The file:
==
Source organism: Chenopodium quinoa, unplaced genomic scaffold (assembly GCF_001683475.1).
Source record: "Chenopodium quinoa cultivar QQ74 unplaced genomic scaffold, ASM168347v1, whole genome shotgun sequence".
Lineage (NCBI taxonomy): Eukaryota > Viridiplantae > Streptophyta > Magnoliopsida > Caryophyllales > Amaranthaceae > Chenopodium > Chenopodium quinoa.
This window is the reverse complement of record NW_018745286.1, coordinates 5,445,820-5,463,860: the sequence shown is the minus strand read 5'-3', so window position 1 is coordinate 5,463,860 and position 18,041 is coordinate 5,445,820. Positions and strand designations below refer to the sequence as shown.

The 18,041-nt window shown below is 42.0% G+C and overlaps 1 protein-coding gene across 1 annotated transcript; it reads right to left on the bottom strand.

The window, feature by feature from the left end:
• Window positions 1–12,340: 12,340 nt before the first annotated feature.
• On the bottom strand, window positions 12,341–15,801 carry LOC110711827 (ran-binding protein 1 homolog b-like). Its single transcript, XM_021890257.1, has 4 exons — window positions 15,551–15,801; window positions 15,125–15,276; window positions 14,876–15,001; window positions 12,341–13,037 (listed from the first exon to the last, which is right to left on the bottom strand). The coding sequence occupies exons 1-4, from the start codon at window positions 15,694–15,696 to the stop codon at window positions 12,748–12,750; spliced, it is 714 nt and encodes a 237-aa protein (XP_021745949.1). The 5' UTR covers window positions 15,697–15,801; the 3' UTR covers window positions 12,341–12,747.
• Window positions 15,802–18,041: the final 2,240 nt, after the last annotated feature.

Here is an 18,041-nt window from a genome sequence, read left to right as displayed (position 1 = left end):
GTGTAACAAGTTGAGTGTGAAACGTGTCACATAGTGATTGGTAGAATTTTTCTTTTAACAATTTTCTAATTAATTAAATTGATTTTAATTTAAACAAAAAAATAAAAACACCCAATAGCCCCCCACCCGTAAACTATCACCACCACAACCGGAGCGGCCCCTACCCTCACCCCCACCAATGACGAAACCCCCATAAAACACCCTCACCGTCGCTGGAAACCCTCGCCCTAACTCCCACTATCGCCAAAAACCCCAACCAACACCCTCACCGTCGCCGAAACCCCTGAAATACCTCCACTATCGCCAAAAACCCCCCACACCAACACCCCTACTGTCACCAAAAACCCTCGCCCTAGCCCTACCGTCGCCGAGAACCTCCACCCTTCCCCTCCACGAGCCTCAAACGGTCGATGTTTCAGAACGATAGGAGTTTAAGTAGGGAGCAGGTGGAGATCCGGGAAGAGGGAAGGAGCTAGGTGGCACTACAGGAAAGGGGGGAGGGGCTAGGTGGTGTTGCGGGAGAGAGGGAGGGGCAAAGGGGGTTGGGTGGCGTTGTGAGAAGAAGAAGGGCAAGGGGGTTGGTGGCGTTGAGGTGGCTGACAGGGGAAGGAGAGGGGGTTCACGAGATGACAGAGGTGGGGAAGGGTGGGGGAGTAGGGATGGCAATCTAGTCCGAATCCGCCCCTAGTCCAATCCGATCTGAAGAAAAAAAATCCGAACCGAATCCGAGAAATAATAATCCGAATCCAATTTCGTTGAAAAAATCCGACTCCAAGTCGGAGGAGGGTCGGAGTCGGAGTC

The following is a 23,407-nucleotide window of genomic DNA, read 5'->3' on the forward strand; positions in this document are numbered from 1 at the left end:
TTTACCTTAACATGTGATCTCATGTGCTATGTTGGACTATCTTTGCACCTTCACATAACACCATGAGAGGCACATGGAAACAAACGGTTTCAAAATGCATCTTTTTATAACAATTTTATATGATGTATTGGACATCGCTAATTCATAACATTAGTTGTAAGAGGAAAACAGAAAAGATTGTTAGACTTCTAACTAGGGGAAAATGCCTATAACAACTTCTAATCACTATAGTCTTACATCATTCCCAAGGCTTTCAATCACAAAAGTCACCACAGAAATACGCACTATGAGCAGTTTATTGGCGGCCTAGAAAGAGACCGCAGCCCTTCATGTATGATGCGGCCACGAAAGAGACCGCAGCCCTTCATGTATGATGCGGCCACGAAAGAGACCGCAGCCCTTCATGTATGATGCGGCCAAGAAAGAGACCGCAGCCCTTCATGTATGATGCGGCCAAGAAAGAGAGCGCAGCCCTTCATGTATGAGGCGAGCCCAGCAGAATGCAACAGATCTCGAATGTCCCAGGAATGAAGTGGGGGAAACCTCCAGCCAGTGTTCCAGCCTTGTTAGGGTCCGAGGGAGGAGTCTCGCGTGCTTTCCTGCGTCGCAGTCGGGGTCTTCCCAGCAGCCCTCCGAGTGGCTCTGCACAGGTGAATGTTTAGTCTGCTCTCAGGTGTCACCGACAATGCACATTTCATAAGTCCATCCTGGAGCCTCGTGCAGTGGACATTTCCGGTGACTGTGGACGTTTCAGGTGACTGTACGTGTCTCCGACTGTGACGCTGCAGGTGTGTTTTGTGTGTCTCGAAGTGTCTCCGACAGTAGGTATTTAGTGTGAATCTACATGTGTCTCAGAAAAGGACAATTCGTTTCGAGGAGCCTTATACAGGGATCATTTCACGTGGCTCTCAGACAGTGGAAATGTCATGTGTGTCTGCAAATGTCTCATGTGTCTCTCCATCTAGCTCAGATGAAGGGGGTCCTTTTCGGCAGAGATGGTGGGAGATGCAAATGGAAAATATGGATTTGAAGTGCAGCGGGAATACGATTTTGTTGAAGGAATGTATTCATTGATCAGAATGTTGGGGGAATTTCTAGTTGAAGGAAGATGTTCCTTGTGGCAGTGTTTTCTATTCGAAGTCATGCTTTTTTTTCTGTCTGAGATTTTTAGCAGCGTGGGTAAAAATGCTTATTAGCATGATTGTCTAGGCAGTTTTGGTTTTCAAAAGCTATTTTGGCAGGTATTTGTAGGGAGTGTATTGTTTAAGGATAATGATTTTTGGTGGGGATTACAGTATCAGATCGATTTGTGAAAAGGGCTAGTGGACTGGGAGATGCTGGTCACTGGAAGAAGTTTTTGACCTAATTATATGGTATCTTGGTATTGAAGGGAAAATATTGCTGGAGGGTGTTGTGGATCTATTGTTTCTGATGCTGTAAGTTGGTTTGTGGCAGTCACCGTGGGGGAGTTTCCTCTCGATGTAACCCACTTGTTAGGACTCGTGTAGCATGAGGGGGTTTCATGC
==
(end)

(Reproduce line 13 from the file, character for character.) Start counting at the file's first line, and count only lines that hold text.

TTTACCTTAACATGTGATCTCATGTGCTATGTTGGACTATCTTTGCACCTTCACATAACACCATGAGAGGCACATGGAAACAAACGGTTTCAAAATGCATCTTTTTATAACAATTTTATATGATGTATTGGACATCGCTAATTCATAACATTAGTTGTAAGAGGAAAACAGAAAAGATTGTTAGACTTCTAACTAGGGGAAAATGCCTATAACAACTTCTAATCACTATAGTCTTACATCATTCCCAAGGCTTTCAATCACAAAAGTCACCACAGAAATACGCACTATGAGCAGTTTATTGGCGGCCTAGAAAGAGACCGCAGCCCTTCATGTATGATGCGGCCACGAAAGAGACCGCAGCCCTTCATGTATGATGCGGCCACGAAAGAGACCGCAGCCCTTCATGTATGATGCGGCCAAGAAAGAGACCGCAGCCCTTCATGTATGATGCGGCCAAGAAAGAGAGCGCAGCCCTTCATGTATGAGGCGAGCCCAGCAGAATGCAACAGATCTCGAATGTCCCAGGAATGAAGTGGGGGAAACCTCCAGCCAGTGTTCCAGCCTTGTTAGGGTCCGAGGGAGGAGTCTCGCGTGCTTTCCTGCGTCGCAGTCGGGGTCTTCCCAGCAGCCCTCCGAGTGGCTCTGCACAGGTGAATGTTTAGTCTGCTCTCAGGTGTCACCGACAATGCACATTTCATAAGTCCATCCTGGAGCCTCGTGCAGTGGACATTTCCGGTGACTGTGGACGTTTCAGGTGACTGTACGTGTCTCCGACTGTGACGCTGCAGGTGTGTTTTGTGTGTCTCGAAGTGTCTCCGACAGTAGGTATTTAGTGTGAATCTACATGTGTCTCAGAAAAGGACAATTCGTTTCGAGGAGCCTTATACAGGGATCATTTCACGTGGCTCTCAGACAGTGGAAATGTCATGTGTGTCTGCAAATGTCTCATGTGTCTCTCCATCTAGCTCAGATGAAGGGGGTCCTTTTCGGCAGAGATGGTGGGAGATGCAAATGGAAAATATGGATTTGAAGTGCAGCGGGAATACGATTTTGTTGAAGGAATGTATTCATTGATCAGAATGTTGGGGGAATTTCTAGTTGAAGGAAGATGTTCCTTGTGGCAGTGTTTTCTATTCGAAGTCATGCTTTTTTTTCTGTCTGAGATTTTTAGCAGCGTGGGTAAAAATGCTTATTAGCATGATTGTCTAGGCAGTTTTGGTTTTCAAAAGCTATTTTGGCAGGTATTTGTAGGGAGTGTATTGTTTAAGGATAATGATTTTTGGTGGGGATTACAGTATCAGATCGATTTGTGAAAAGGGCTAGTGGACTGGGAGATGCTGGTCACTGGAAGAAGTTTTTGACCTAATTATATGGTATCTTGGTATTGAAGGGAAAATATTGCTGGAGGGTGTTGTGGATCTATTGTTTCTGATGCTGTAAGTTGGTTTGTGGCAGTCACCGTGGGGGAGTTTCCTCTCGATGTAACCCACTTGTTAGGACTCGTGTAGCATGAGGGGGTTTCATGC